The player learns that Gul'dan intends to use Illidan's preserved corpse as the host body for his master Sargeras, making it easier to bring forth his master from the Twisting Nether into Azeroth. Illidan's flesh had already been sufficiently fortified by extant exposure to demonic energy to make this a viable option. Once Elisande dies by the players' hands, they go on to thwart Gul'dan and thus bring this arc to its end:
If this were one of those fat fantasy novels, here's the end of Book One. If it were a cynical fat fantasy series, this would be the end of the first trilogy. Here we are, at the conclusion of a major narrative arc, and it sets up the next one: taking the fight to the enemy's gates. (That's the--as of this post--future patch, v7.2, "The Tomb of Sargeras"; I won't talk about that now.)
It's now mid-January. The start of this story, for players, came with the pre-release event in August of last year; the jump-off point came with the expansion's release in September, and only now are players coming to the end of the playable content there at launch. For a MMORPG in general, and World of Warcraft in particular, that's magnificent discipline for pacing. MMORPG players are notorious for being akin to locusts when it comes to playable content, mowing through stuff that took months or years to create in weeks and then whining about being bored with nothing to do; pacing content release is vital for a MMORPG's long-term viability as a business.
It is also notorious that MMORPG players, as a group, could not care less about storytelling or lore in a game. They're there for gameplay first, last, and foremost. (And, for a fair number, only; they don't need context to play.) Don't misinterpret Blizzard's use of storytelling techniques as a commitment to making the game into a narrative medium- especially with their infamy as writers. The purpose of using these techinques is to slow player consumption of content down to acceptable speeds. It's all about business, and fuck-all about anything else.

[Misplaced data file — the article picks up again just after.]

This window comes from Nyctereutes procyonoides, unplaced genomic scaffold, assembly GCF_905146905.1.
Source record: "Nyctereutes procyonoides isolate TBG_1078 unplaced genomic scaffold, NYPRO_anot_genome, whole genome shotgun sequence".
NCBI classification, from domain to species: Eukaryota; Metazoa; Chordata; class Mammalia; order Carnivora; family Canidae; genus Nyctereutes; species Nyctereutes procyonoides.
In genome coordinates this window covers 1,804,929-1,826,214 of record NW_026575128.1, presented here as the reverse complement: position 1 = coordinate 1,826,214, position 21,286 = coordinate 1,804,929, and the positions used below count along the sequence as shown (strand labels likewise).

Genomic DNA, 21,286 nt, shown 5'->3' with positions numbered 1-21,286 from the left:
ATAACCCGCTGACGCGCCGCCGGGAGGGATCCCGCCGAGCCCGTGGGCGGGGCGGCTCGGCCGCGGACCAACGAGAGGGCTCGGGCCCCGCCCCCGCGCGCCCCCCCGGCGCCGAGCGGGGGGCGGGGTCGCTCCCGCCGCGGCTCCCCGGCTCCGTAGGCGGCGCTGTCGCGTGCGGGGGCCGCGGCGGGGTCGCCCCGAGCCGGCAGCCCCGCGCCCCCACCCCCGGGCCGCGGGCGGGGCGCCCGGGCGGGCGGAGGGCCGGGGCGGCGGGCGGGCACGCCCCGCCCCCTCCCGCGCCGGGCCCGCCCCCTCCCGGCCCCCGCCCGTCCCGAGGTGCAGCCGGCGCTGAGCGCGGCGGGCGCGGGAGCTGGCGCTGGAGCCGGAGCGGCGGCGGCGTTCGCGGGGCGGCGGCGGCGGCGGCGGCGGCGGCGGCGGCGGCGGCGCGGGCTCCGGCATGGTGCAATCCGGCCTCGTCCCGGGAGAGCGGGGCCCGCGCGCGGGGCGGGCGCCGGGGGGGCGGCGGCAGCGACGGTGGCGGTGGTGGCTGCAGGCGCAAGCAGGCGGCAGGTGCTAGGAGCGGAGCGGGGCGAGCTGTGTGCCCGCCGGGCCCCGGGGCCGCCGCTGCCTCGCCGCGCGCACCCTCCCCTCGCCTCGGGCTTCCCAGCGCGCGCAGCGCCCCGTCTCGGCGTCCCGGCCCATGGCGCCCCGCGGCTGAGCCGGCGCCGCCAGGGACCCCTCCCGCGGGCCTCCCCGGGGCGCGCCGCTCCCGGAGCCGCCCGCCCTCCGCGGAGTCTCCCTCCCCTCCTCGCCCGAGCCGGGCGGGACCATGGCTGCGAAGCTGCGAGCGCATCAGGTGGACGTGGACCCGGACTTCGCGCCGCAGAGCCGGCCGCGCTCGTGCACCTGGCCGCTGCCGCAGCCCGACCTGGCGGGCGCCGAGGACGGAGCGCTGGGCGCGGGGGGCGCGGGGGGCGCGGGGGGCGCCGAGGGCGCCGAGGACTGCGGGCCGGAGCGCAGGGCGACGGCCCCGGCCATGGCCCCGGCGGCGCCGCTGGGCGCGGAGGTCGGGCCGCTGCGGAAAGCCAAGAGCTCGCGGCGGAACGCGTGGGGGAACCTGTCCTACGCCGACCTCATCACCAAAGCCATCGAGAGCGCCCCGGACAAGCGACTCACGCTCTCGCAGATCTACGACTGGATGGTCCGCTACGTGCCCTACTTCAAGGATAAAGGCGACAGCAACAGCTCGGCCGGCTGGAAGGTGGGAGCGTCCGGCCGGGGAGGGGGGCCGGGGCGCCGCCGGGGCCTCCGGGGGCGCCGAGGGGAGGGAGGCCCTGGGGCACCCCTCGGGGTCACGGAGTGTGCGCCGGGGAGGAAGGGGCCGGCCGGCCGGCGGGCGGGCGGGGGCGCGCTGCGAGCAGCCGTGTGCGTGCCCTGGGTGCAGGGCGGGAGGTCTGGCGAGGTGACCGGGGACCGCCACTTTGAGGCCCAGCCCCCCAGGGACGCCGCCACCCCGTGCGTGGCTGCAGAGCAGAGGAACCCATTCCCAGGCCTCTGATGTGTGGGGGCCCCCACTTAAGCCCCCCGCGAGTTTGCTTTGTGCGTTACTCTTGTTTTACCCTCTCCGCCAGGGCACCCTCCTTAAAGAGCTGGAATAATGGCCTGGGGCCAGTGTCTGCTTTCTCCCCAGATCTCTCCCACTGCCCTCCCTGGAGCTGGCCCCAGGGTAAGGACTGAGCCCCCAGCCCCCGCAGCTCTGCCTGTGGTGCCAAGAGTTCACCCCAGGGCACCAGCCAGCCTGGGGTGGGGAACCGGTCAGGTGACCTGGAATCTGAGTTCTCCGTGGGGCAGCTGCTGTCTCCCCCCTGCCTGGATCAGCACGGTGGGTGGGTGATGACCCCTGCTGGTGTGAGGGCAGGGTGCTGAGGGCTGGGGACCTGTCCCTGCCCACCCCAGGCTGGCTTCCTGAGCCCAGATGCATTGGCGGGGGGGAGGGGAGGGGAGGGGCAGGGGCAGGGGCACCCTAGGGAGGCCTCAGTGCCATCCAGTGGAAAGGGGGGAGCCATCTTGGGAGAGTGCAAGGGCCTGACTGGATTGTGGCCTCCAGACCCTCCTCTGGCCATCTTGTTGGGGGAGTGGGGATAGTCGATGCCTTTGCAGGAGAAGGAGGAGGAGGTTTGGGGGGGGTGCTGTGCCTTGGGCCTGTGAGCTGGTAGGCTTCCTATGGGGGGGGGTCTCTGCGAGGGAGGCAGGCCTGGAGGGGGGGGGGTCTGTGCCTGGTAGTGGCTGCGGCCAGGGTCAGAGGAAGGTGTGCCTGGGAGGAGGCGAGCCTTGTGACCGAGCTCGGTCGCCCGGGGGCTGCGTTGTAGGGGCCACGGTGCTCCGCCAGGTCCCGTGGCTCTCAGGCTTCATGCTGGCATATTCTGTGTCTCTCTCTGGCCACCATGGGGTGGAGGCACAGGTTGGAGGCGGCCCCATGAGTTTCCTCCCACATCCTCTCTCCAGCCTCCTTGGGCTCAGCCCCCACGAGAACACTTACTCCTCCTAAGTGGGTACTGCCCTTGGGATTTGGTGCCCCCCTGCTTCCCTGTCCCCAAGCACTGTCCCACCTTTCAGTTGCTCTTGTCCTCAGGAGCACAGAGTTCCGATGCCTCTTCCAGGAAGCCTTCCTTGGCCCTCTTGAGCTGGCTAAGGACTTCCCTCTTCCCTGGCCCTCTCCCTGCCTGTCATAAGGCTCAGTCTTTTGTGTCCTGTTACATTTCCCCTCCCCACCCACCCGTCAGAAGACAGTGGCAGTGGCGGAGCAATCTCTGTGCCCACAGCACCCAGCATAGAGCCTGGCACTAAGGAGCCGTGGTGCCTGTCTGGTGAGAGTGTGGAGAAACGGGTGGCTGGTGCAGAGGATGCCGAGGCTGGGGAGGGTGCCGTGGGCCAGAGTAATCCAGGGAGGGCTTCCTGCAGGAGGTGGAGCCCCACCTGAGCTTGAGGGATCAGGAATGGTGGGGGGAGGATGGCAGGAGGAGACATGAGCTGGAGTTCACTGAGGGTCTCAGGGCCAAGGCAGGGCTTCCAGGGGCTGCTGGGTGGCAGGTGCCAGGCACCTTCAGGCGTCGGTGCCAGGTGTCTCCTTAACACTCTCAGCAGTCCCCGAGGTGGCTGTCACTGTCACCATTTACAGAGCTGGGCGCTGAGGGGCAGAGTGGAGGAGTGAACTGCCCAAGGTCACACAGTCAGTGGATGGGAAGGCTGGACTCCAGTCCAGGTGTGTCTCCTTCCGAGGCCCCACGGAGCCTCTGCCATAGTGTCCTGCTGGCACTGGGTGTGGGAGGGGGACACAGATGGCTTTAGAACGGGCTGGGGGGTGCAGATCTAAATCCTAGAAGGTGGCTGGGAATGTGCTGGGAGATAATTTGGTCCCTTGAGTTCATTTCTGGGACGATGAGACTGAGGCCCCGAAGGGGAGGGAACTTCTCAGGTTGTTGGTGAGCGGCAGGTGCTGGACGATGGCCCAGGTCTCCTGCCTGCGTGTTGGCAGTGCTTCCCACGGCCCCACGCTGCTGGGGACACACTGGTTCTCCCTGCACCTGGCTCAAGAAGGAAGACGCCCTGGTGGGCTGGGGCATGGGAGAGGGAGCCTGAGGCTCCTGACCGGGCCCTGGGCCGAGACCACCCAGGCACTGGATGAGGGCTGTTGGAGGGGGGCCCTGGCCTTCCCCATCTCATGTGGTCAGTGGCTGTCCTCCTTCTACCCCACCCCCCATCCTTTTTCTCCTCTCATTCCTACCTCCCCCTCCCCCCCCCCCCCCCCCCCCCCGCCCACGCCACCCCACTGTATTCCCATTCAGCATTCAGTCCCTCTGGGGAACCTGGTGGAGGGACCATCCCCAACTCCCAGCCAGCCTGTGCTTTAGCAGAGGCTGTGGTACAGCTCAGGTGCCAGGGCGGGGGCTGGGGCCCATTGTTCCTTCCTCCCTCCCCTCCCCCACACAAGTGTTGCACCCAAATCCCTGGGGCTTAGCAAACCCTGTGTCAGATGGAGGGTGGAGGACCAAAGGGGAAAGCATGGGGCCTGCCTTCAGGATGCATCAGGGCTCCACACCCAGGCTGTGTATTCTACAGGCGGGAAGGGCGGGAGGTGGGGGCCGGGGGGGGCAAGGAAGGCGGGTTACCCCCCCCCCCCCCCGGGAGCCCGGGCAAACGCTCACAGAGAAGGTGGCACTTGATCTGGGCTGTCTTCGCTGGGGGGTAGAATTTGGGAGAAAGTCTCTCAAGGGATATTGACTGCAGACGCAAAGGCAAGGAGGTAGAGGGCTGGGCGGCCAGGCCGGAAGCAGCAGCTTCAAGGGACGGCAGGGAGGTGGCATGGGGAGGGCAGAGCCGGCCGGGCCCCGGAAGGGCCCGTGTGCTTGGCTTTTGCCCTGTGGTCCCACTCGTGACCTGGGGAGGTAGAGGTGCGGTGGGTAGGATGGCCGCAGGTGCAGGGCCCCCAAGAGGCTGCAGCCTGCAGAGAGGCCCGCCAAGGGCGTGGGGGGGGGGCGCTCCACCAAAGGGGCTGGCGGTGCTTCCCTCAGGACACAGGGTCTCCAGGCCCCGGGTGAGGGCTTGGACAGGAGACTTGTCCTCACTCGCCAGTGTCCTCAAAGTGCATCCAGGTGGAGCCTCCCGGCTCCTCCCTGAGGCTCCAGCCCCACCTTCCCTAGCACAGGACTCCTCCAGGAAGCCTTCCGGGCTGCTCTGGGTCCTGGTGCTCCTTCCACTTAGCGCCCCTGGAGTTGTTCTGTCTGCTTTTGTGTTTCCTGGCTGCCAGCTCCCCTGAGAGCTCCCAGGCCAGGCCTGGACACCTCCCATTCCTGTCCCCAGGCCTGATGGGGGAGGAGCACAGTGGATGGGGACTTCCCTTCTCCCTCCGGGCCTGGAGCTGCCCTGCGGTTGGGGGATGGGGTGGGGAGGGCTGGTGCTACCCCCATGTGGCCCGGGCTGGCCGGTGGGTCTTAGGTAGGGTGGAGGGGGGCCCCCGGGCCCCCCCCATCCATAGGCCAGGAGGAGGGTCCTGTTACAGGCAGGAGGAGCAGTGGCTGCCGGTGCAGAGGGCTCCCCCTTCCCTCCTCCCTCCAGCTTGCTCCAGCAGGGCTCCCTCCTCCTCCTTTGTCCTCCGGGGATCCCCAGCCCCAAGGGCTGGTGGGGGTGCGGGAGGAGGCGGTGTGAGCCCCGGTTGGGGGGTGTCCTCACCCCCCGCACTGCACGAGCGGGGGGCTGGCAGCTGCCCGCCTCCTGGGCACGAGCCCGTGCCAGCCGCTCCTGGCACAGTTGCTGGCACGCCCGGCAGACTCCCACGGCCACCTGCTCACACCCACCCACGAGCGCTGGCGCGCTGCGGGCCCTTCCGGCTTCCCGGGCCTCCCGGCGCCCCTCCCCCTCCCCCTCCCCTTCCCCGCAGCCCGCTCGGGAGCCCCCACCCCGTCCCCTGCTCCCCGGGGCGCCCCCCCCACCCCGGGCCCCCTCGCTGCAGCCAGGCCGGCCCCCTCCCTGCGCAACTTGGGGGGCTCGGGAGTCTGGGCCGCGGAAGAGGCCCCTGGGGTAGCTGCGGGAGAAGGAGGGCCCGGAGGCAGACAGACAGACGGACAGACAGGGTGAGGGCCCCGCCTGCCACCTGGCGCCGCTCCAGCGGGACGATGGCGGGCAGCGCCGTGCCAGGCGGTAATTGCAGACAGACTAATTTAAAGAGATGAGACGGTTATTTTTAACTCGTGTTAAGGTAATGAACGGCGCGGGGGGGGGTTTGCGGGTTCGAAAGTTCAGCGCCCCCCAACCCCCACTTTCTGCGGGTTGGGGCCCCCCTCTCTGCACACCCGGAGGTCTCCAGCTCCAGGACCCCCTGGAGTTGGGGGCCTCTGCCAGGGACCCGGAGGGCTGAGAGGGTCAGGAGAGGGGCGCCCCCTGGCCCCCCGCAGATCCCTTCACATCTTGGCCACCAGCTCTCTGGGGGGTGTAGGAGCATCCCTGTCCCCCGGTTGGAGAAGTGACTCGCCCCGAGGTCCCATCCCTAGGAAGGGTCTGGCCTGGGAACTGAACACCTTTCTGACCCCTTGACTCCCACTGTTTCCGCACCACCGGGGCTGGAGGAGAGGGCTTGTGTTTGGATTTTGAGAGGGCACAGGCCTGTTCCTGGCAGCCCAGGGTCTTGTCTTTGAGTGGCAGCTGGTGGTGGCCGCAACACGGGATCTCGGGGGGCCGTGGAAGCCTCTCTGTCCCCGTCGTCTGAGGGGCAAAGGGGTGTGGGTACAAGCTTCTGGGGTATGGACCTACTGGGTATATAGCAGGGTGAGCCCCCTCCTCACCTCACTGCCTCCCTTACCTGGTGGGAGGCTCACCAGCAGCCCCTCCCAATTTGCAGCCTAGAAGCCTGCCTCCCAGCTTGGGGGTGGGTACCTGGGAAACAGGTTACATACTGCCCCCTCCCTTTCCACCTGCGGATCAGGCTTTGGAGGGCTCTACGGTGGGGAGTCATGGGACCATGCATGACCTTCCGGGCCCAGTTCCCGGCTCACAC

There is a secondary concern, but it has nothing to do with the game. Starting with the publication of World of Warcraft: Chronicle, Vol.1, which is their new setting bible, we've seen the execution of a plan to transform this game into a true transmedia intellectual property. Using storytelling techniques in this manner serves that end by creating a content consumption framework that doubles as a ready-to-go narrative framework for other-media adaptations, expansions, and parallel works. Novels, comics, animations, live-action films/TV series, can all plug into the narrative framework of this MMORPG expansion in whole or in part and not be worried about any story-important details messing things up.
At this point, only Square Enix does the integration of narrative technique as a content pacing mechanic better (and they are better, way better, at it) making Final Fantasy XIV the best alternative to World of Warcraft for a lot of players wanting an alternative that scratches the same itch- and they're not looking to make their MMORPG into part of a transmedia property. (For the best at that game, right now, you want--believe it or not--Lucasfilm.)
If you're thinking that this sounds stupid, you are not entirely wrong, but consider this: all that they learn fucking things up with their MMORPG, Blizzard puts forward into the property in their company conceived from its inception to be a transmedia property: Overwatch. Watch Blizzard in the days to come: all that worked, and what they learn from what doesn't, you will see put to effective use pushing the "Team Fortress 2 with Waifus" first-person team-based arena shooter psuedo-MOBA into a transmedia giant.
And all of this, just because they had to find a way to better pace how fast the players of their biggest game consume the content within it.